“When it comes time for the draft time, draft attention, I’m going to switch the focus to that, but you see us, we’re in the playoffs. Can’t be talking about the draft or focusing on the draft,” Ojabo said.

The 6-5, 250-pound Ojabo is a latecomer to football. Born in Nigeria, he grew up in Scotland, where his parents still live. He moved to New Jersey and started playing football as a teenager.

Victor and Ngor Ojabo got to see their son play in person for the first time in November when Michigan beat Ohio State in Ann Arbor.

Ojabo said his parents are not making the trip to South Florida, but his brother will be in town.

Ojabo has a great role model in fellow Michigan edge rusher Aidan Hutchinson, who was the Heisman Trophy runner-up. Ojabo said he has tried to be in Hutchinson’s “hip pocket” this year, trying to approach the game with the same work ethic and commitment.

His rise has been startling to observers, but not to him.

“No, it hasn’t surprised me because at the end of the day I know the work I put in,” Ojabo said.


Darrian Beavers has a tattoo of Cincinnati’s skyline on his left bicep, and was glad to come home to play after his final three college seasons after starting out at UConn.

Beavers, a graduate linebacker, is one of 27 players on the Bearcats roster listed as being from Cincinnati. He is among a team-high five from Colerain High School.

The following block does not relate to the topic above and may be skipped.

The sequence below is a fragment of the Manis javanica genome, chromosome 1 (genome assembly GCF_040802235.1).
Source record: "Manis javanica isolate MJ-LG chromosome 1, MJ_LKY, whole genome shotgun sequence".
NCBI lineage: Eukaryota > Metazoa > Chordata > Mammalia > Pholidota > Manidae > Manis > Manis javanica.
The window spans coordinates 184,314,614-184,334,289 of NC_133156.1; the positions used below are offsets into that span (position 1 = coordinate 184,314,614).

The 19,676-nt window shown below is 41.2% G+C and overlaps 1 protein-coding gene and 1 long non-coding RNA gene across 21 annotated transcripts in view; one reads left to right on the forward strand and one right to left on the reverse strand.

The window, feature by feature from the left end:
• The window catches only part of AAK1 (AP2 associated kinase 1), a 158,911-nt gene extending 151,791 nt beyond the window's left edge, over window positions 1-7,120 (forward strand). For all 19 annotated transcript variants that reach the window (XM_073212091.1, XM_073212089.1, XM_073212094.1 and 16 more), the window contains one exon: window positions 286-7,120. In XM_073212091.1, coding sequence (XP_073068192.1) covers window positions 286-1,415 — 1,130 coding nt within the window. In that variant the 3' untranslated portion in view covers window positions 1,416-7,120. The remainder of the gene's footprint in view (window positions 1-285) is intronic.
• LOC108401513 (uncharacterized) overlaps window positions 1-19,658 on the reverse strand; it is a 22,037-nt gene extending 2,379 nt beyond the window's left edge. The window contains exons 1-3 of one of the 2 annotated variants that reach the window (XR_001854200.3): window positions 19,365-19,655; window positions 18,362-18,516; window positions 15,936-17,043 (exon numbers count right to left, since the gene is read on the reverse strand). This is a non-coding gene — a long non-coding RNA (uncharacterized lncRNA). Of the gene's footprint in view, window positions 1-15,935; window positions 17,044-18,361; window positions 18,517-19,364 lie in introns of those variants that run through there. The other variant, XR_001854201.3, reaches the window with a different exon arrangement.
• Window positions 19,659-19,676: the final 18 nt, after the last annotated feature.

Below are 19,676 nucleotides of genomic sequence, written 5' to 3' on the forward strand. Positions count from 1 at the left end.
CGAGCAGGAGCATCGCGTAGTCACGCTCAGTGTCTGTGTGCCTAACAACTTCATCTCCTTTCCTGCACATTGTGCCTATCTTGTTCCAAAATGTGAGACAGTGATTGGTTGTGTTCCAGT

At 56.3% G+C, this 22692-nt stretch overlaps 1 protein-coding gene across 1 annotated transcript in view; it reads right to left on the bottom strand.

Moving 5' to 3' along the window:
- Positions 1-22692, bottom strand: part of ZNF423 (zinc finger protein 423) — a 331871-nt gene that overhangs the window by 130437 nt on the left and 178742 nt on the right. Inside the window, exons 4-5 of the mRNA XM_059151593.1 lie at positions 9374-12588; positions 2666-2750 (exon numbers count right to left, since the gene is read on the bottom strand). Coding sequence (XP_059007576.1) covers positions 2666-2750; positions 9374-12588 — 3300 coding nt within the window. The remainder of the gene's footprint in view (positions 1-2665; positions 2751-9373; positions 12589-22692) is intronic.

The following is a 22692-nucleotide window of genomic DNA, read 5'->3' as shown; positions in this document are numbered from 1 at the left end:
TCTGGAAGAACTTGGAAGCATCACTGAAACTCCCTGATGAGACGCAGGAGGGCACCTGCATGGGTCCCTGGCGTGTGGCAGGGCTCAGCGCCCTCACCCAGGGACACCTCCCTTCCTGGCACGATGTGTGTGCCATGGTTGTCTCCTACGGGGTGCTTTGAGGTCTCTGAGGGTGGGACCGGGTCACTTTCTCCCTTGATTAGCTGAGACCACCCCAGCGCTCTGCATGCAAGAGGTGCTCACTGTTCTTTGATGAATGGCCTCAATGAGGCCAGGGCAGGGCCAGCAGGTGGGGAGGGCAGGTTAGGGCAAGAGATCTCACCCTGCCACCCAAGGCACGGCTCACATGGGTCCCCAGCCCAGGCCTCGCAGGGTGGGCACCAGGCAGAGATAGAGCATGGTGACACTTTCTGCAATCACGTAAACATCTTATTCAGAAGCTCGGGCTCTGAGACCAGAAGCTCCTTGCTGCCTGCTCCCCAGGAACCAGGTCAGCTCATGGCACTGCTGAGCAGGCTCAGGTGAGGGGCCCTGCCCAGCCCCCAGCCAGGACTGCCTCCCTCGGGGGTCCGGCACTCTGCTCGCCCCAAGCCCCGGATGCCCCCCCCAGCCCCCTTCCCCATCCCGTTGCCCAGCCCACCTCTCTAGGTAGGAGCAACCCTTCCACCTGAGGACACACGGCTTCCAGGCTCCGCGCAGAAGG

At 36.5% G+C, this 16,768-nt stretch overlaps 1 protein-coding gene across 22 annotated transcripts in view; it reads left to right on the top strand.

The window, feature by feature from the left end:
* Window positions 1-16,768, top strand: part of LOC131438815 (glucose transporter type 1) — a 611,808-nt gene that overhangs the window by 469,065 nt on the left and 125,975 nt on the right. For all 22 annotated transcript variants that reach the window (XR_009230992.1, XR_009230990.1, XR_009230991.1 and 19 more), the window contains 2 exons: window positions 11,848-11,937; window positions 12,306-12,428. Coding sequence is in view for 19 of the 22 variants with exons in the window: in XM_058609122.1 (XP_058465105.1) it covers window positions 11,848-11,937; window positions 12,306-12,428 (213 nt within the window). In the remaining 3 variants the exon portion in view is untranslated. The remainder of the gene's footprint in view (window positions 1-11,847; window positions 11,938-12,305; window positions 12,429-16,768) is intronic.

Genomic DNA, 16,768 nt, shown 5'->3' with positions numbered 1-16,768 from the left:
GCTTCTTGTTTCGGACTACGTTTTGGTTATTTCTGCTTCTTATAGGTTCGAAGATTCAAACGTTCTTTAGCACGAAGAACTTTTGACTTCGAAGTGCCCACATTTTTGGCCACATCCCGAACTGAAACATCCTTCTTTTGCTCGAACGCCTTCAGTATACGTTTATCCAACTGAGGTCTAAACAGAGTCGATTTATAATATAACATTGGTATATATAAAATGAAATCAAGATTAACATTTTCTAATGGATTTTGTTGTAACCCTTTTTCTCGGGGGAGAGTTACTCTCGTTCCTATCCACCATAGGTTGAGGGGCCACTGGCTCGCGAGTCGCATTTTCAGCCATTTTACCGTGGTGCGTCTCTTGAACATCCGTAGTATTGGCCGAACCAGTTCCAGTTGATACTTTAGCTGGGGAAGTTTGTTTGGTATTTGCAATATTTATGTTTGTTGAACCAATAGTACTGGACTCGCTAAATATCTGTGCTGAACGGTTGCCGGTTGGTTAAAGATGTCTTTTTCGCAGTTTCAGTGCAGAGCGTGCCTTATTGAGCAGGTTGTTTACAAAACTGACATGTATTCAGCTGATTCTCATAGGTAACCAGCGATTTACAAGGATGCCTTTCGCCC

“Give a lot of credit to Colerain. I feel like they prepare their players well for the next level,” Beavers said Wednesday after showing off the muscular artwork. “The workouts, the intensity in practice, the competition that we play in Cincinnati, I feel like all of those factors factor in how we perform on the next level in college.”

Three of the Colerain alums play key roles on defense for the undefeated Bearcats: Beavers has 91 tackles, sophomore linebacker DeShawn Pace has 85 with a team-high four interceptions while starting only four games, and starting safety Ja’Vone Hicks has 48 tackles.

Beavers is one of five current Bearcat players from Cincinnati high schools who started their college careers at other schools.

“It’s been a blessing. I grew up here,” Beavers said. “Cincinnati’s in my blood, so I feel like the recognition that this city has gotten from this football team has been extraordinary. It has put the program on the map, it’s put the players on the map … I feel like it’s put this whole city on the map.”